Everything you need to know about the #DataDev Challenges

Between April and July 2020, you have may have noticed the excitement over a new series of challenges hosted by the Tableau Developer Team. In April, Tableau announced the DataDev Challenges! Every other week a new theme was announced, each with it’s own trio of challenges, focusing on projects in extensibility, automation/integration and embedding Tableau.

Not only could you come out of the challenges with new knowledge, Tableau even provided swag for completionists. Complete level 1 of a challenge, you get a #DataDev sticker pack, level 2 will get you an exclusive #DataDev water bottle and submitting a level 3 will snag you a 2020 DataDev T-shirt and beanie. Count me in!

You can also watch the intro video from the Tableau team below.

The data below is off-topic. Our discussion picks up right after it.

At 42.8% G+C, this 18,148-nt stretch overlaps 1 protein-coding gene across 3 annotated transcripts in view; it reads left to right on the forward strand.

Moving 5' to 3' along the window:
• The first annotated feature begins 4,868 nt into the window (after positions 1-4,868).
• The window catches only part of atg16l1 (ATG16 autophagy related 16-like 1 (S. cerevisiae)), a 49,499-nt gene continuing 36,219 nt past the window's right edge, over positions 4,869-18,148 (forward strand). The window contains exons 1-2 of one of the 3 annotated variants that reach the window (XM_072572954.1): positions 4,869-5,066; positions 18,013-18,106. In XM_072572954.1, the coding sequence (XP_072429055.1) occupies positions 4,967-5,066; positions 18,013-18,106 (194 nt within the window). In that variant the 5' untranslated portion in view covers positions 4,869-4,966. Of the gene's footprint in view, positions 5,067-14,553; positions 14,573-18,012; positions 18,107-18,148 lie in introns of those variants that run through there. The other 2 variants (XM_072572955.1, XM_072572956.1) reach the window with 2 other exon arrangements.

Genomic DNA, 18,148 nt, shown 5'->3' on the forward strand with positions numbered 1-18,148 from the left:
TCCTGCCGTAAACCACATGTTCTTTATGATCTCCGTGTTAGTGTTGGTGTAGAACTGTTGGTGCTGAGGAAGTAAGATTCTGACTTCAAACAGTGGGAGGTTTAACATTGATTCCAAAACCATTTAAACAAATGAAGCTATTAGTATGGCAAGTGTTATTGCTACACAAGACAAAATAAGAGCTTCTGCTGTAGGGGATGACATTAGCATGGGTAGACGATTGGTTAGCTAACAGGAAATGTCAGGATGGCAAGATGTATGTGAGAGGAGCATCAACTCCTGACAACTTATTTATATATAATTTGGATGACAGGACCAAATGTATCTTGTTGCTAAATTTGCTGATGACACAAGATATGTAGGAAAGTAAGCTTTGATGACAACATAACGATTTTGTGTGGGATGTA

What was in it for me?

Aside from excellent swag, learning more about the API’s in Tableau can be a reward in itself. Personally, I’ve had it on my list to focus more on projects to expand my knowledge of the Tableau developer tools and this was the perfect opportunity to do so. There’s something about the satisfaction of executing code and having it run perfectly. Don’t get me wrong, sometimes it can take dozens of attempts and slight changes before you get to that point, but it’s worth it in the end.

So What did I learn?

Through these challenges, I learned tons of new things! Before the first set of challenges, I’d never worked on any extensions. It was awesome building them from scratch to both update a parameter list and to refresh the data against the source. I can definitely see taking this back into my work and finding ways to expand this into other extensibility options.

My favorite challenges were in the second set, in the topic of Automation & Integration. This is an area that I’ve worked in the most, but still was able to learn several new things. Throughout these challenges alone, I used the new Personal Access Tokens for REST API authentication, the Tableau Server Client library to build a list of workbook owners and the HYPER API to programmatically build a data source.